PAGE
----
Sibling Rivalry and Birth Order Effects on Nutritional Status of Children

Anoshua Chaudhuri, San Francisco State University

Children are rivals for household resources. In the presence of an in-kind transfer from a maternal and child health program, the question of intra-household allocation of these resources becomes even more interesting. Previous work by the same author indicates that improved resources reduce gender gap amongst children. To extend it further, this paper investigates the extent to which investment in girls and boys is affected by their birth order, the number of siblings sharing the resource as well as by the gender composition of siblings. Using reduced form demand functions and data from the 1996 Matlab Health and Socioeconomic Survey, preliminary results indicate that birth order has no significant effect on the nutritional status of boys and girls. However, having more siblings result in poorer nutritional status in children and this effect is larger if there are more male than female siblings.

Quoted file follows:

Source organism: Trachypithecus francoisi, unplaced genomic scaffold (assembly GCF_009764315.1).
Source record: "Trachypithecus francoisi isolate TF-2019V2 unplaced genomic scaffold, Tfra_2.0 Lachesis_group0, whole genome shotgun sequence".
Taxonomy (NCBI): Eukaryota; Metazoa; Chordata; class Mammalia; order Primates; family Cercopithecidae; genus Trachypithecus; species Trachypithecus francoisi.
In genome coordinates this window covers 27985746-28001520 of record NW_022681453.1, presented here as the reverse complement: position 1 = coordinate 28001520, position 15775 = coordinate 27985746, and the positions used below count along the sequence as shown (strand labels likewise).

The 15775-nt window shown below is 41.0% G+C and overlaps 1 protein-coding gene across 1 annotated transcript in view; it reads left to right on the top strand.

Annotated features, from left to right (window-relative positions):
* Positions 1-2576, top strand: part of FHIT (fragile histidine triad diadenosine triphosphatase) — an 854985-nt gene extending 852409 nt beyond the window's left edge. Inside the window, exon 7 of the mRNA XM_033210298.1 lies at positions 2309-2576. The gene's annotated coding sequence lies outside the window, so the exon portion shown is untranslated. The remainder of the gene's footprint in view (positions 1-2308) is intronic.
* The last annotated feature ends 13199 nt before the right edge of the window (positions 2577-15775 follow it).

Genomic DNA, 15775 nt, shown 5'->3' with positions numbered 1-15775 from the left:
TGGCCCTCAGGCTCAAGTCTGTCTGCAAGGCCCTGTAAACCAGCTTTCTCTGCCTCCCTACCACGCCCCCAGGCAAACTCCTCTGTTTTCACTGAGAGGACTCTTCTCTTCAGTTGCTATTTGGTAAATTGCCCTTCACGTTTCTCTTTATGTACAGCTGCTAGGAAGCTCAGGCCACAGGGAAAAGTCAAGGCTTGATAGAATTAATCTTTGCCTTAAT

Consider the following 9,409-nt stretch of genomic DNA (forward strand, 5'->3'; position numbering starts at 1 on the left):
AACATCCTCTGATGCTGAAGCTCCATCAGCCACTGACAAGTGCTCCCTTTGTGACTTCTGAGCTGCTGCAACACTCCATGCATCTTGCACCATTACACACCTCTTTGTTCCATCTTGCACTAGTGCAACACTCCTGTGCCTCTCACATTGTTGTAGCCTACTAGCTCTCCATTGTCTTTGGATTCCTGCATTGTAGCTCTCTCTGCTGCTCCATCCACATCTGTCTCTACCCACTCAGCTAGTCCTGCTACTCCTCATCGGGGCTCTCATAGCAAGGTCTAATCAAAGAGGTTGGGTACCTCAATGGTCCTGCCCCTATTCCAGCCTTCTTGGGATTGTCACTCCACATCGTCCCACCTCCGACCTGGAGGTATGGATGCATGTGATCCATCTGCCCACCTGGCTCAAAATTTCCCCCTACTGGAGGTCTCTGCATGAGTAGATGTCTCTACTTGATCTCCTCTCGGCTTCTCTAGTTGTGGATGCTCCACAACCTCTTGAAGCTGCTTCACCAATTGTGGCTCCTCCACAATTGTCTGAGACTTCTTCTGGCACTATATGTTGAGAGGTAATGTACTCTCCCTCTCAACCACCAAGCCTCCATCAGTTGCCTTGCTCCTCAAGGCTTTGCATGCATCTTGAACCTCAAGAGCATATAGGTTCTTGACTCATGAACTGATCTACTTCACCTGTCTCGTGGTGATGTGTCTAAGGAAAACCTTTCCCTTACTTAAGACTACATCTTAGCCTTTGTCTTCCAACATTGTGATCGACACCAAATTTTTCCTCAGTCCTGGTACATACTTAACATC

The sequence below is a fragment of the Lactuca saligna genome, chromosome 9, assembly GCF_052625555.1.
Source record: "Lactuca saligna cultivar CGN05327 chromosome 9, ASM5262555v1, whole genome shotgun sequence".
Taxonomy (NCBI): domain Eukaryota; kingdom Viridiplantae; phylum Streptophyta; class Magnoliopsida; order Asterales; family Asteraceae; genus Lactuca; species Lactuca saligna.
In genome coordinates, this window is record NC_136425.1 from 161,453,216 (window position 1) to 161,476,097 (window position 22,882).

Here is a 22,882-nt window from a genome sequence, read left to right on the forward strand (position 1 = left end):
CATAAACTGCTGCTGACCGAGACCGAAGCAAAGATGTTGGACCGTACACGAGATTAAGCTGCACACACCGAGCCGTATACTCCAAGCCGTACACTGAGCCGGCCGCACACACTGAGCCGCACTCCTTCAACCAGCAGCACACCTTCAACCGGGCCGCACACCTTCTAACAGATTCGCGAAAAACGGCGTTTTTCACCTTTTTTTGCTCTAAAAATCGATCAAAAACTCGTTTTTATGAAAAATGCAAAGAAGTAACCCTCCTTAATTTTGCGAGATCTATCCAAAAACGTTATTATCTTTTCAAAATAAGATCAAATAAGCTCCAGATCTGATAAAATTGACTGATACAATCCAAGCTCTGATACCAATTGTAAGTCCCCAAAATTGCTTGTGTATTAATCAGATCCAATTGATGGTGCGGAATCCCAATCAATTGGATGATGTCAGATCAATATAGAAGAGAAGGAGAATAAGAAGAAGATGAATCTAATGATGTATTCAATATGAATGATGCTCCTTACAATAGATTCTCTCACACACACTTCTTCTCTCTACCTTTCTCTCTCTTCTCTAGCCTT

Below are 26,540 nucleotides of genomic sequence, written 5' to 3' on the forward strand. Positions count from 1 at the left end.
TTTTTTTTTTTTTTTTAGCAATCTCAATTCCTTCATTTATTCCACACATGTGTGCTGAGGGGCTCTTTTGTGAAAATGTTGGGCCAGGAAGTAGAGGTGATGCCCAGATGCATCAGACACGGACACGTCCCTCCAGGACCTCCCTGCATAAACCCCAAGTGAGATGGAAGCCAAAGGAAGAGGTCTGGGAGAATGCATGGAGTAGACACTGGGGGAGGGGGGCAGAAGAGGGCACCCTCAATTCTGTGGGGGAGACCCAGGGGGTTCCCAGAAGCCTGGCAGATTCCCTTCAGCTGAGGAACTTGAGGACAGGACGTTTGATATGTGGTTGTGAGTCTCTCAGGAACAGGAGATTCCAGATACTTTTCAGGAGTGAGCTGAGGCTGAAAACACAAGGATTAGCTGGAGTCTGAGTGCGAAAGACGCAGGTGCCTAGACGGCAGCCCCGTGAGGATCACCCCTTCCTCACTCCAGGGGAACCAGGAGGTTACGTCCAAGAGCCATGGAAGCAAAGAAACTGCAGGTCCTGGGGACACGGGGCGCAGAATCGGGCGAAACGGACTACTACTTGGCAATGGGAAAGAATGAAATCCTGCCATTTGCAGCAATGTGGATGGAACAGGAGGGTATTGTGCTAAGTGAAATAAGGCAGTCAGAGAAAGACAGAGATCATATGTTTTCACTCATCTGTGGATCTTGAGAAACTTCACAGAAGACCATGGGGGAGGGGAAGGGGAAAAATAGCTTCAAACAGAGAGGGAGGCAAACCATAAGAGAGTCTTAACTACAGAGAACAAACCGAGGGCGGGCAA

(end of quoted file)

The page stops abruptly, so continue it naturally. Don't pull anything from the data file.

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Presented in Session 102: Household Structure and Child Wellbeing in Developing Countries